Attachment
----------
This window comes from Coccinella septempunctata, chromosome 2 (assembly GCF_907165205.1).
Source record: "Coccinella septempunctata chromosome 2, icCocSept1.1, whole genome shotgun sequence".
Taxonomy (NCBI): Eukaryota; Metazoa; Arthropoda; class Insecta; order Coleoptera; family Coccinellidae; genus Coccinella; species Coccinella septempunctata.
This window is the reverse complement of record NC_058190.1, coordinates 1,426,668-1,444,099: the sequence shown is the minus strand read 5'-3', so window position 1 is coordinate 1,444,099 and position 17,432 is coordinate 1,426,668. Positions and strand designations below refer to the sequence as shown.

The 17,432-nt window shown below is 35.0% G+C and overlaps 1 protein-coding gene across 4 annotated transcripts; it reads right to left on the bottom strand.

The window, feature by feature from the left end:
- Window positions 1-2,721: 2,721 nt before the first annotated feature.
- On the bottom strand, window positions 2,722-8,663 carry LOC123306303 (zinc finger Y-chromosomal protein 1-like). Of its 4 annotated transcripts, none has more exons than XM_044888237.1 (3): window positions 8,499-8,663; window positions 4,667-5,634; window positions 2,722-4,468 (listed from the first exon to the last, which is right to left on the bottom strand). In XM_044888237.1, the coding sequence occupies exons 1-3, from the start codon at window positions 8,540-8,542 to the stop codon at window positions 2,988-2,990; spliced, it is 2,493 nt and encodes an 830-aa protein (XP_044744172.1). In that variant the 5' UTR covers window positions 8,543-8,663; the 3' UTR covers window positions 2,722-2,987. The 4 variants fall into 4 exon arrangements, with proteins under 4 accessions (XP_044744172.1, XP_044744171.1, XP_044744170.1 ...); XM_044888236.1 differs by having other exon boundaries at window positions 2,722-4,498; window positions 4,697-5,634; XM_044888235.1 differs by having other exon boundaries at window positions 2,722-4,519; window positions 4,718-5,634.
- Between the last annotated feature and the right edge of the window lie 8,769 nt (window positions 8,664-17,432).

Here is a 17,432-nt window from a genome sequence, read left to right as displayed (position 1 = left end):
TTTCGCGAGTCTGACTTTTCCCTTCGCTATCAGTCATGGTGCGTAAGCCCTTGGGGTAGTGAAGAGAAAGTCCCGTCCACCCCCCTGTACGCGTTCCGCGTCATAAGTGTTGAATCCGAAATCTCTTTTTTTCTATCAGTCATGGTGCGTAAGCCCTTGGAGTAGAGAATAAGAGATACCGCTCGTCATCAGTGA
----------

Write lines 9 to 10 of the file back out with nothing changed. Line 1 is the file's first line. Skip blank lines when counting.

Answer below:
- Between the last annotated feature and the right edge of the window lie 8,769 nt (window positions 8,664-17,432).

Here is a 17,432-nt window from a genome sequence, read left to right as displayed (position 1 = left end):